All the foregoing were mere preparation for facing the ultimate fishing trip of a lifetime in North Pacific waters off Ketchikan, Alaska, known as the “salmon canning capital of the world.” Rising at dawn, we left our cruise ship to get dressed like Gorton’s fishermen from Gloucester, Massachusetts, complete with waders held up by suspenders, rain boots and raincoat with head gear. I motored out offshore on a 20-foot boat with two other fishermen, Californians, guided by a 74-year-old Alaskan sailor at the controls. We weighed anchor in 300 ft. of water in the Pacific channel, and over the next two hours I caught two sea bass, a scorpion fish (kosher!), and three 25-pound halibut. The two Californians failed to catch anything until one swung his rig towards me while exclaiming: “Look, I’ve caught some kind of jellyfish!” He smacked the jellyfish into my cheek and chin before dropping his rig on the deck of the boat. My face became numb immediately and then started to redden and throb seriously, the pain lasting for several hours. Back on board the Norwegian Pearl I consulted the ship’s doctor who informed me that had I been stung by the South Pacific variant of the jellyfish that had struck me, I probably would have died! I thanked him for that information and the vinegar treatment he provided me with and ran to tell my wife about my brush with death! The fishing guides filleted the 10 pounds of usable fish I had caught in the Pacific, flash froze it and sent it ahead to Teaneck where, upon my return, I placed my prized catch in our freezer to parcel out on special occasions. Two months after my return from Alaska, to my everlasting chagrin and anger, a lengthy PSE&G power outage destroyed the remaining 5 pounds of Pacific treasure!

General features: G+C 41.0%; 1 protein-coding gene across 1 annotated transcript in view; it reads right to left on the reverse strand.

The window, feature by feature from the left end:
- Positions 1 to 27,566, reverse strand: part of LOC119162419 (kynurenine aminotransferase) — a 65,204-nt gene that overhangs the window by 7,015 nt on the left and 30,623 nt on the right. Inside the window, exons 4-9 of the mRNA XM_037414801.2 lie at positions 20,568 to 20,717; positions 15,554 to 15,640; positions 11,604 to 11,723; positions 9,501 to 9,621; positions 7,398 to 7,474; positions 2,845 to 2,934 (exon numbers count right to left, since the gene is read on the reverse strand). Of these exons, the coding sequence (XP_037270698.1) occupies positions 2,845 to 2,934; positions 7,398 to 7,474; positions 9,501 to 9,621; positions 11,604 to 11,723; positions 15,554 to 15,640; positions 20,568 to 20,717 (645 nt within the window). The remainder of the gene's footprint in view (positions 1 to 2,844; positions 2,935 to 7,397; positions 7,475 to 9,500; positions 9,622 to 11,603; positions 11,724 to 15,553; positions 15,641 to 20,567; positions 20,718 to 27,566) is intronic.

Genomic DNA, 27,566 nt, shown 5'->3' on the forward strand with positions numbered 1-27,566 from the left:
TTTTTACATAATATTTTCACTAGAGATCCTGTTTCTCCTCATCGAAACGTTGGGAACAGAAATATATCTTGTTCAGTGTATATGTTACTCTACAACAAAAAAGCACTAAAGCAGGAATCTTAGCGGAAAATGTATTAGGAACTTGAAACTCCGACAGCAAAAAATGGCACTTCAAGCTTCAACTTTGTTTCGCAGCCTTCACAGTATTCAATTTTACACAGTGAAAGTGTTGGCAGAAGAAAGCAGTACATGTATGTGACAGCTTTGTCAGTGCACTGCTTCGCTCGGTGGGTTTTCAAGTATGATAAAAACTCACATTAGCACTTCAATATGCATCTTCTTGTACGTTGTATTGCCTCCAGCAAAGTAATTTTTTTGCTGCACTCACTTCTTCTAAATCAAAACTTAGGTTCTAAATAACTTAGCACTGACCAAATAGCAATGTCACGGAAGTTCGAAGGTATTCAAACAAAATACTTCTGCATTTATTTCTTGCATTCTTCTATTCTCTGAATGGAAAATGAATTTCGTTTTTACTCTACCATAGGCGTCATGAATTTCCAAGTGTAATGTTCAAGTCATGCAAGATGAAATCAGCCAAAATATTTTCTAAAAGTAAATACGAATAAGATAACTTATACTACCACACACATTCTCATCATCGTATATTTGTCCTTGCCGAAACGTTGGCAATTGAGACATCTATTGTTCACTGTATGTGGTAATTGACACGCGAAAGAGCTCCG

Every parent, I’m told, prays that their offspring will be a bigger and better version of themselves. That dream unfortunately runs smack into the belief we Jews have that “the deeds of the fathers foreshadow those of their sons” (ma’aseh avot siman labanim”). And so it happened recently when my son Efrem set out for the first time on a sunny Florida fishing trip off of Ft. Lauderdale. Like his father before him who went out from Belmar those many years earlier, Efrem faced the wild chops of the Atlantic and prayed for deliverance to the same God Who had spared his father years earlier. He returned safely to shore after several hours. He felt the earth spinning many days after his return to dry land. It is unclear whether he’ll ever repeat his high seas adventure, though I’m guessing he will after enough time has passed. Bon voyage!a

By Joseph Rotenberg